1. Meet with your healthcare team before you become pregnant. Your team should consist of your endocrinologist, diabetes educator and obstetrician or neonatologist (high risk OB). This group will work with you to help prepare for your pregnancy, advise you of the right time to become pregnant, and they will see you through nine months of incredible diabetes changes, and post partum care.

2. Once you become pregnant, your doctor’s visits will consist of several tests, including A1c, urinalysis, thyroid tests, and electrocardiograms – for both you and the baby. Your doctor will probably check your A1c level on a monthly basis before and during pregnancy. My healthcare team evaluated my A1c monthly during pregnancy, and quarterly when I was not pregnant. Toward the end of the pregnancy, the frequency of tests increases dramatically. During the last month or so, you could find yourself in the OB office strapped to monitors three times a week! Be prepared. (I used to joke that pregnancy was at least a part-time job for me!)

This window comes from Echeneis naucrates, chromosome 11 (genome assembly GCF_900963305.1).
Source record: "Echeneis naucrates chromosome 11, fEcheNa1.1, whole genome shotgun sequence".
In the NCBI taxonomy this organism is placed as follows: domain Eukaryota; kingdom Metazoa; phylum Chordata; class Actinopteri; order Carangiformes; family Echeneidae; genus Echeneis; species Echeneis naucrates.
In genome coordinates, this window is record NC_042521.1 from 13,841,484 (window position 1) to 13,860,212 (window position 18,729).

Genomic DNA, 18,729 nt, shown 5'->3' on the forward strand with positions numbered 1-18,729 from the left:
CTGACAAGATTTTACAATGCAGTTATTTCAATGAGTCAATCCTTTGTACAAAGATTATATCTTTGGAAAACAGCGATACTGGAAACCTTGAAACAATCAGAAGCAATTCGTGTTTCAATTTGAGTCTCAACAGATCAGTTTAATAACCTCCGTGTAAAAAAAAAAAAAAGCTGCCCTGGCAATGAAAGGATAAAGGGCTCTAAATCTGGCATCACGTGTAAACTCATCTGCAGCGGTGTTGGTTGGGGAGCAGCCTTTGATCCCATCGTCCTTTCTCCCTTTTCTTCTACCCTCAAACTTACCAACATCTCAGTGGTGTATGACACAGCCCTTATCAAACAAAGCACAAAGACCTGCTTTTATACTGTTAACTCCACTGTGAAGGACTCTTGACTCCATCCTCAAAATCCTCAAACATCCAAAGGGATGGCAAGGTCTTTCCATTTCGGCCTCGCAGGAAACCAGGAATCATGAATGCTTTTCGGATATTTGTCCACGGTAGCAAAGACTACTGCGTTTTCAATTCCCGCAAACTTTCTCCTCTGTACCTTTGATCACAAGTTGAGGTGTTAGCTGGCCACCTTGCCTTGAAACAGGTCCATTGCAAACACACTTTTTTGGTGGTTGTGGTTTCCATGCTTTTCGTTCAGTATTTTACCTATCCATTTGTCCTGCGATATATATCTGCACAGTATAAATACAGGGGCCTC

3. Your healthcare team will direct you regarding your calorie intake based on your height, weight, age, and activity level. They will work with you to develop a meal plan so you can maintain an ideal weight and good control. Excessive weight gain is dangerous for women with diabetes because the baby gains too much weight as well and makes natural delivery almost impossible. It is recommended that women gain between 25-35 pounds during pregnancy. Be forewarned that it is somewhat common for women with diabetes to gain excess fluid weight at the end of the pregnancy. This made my weight gain jump to over 40 pounds! I had severe swelling for the last 6 weeks of my pregnancy. (My ankles and knees were non-existent.)

4. It is also recommended that you visit your ophthalmologist for a baseline exam before pregnancy. If any laser treatment is necessary, it should be performed prior to getting pregnant. During pregnancy there should be two more visits to the ophthalmologist. Diabetic retinopathy can escalate during pregnancy. Plus, it is common for the mother’s vision or glasses/lens prescription to change while carrying the baby. (My contact lens prescription changed shortly after my first trimester ended.)